June 9, 2009

2B steal coverage


In the Monday game at Busch Stadium, there was a steal of second base by the Colorado Rockies in which no one covered second base.

Catcher Yadier Molina fired down to second, as he should, assuming, in this case, as he should, that one of the middle infielders would be covering the bag.

No one covered.

Brendan Ryan was playing shortstop; Skip Schumaker was playing second base.

We may not know who was responsible for covering second, but I've been asked to explain the basics of this play.

So ...

Normally, on an attempted steal of second base the shortstop covers the bag with a left-handed batter and the second baseman covers the bag with a right-handed batter. This does two things for the defense, the first of which may or may not even come into play. The first supposed benefit is that the "opposite side" defender gets a clearer view of the entire catcher play, making sure he gets a good read on the throw.

Secondly, the tendency is for a hitter to hit to the pull side, therefore, keeping the second baseman in pull-side position in case of a hit ball with a left-handed hitter at bat; the opposite for right-handed hitters, whose pull side is through the left side of the infield.

This strategy can be affected by a few factors however, that make the "standard coverage" less than ideal when considering tendency. For instance, a right-handed hitter is at bat whose tendency is to hit to the opposite field, or, the right side. In such a case, it would make sense for the second baseman to hold his position on the right side and allow the shortstop to cover second base.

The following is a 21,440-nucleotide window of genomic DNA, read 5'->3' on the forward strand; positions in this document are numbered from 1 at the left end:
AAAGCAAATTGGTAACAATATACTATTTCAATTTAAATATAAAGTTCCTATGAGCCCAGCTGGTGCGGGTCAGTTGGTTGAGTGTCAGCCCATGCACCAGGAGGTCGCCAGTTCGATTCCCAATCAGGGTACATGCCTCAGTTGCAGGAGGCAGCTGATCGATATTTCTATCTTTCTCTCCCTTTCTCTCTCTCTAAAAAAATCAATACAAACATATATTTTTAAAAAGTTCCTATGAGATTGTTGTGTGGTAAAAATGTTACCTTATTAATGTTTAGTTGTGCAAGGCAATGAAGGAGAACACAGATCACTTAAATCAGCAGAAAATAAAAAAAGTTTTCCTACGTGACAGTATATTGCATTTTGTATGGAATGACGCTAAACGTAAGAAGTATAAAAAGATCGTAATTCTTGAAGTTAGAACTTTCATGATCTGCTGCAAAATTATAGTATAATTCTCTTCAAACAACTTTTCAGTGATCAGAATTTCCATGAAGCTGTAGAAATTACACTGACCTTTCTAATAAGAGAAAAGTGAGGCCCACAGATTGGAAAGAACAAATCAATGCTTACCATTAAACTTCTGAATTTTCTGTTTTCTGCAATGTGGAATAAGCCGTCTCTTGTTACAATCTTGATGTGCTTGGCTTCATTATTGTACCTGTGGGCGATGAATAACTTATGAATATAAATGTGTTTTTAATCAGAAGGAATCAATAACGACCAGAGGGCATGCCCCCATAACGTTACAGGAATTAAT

Another factor is knowing the pitch choice and location. For instance, inside pitches tend to create a pulled hit, more so when the pitch choice is slower in speed for a particular pitcher. So there are a bevy of variable in pitch choice and location.

The shortstop normally makes the call as to who is covering second base on attempted steals, which the only two choices being either himself, or the second baseman. He accomplishes this signal by shielding his face with his glove, just so the second baseman can see him. The standard signal is open mouth/closed mouth. Open mouth can mean: "I'm covering. Closed mouth can mean: "You cover the bag." Or vica versa. Other signals known only to the shortstop and second baseman can be utilized, if desired.

To be sure, someone must be covering, and the shortstop must make that clear. The dugout may be signalling the shortstop as to who they prefer cover second base in an unusual situation, but the shortstop must pass that coverage along via the pre-determined signal with the second baseman.

In order to make open/closed mouth signal more definitive with younger players, I've utilized the shortstop signalling open mouth if he is covering; and, instead of closed mouth, he would stick his tongue out at the second baseman, meaning, "I'm pointing at you so you cover the bag."

As for the Cardinals, Brendan Ryan, one might imagine, would be making sure Skip Schumaker, new to second base this season on the pro level, would have the communication. Regardless of who missed the call, it is a basic mistake that looks bad for a defense at the pro level. The fans may not know whose fault it is when Molina's throw sails into center field, but the players on both sides have a good idea, and usually that's enough embarrassment to get it right the next time.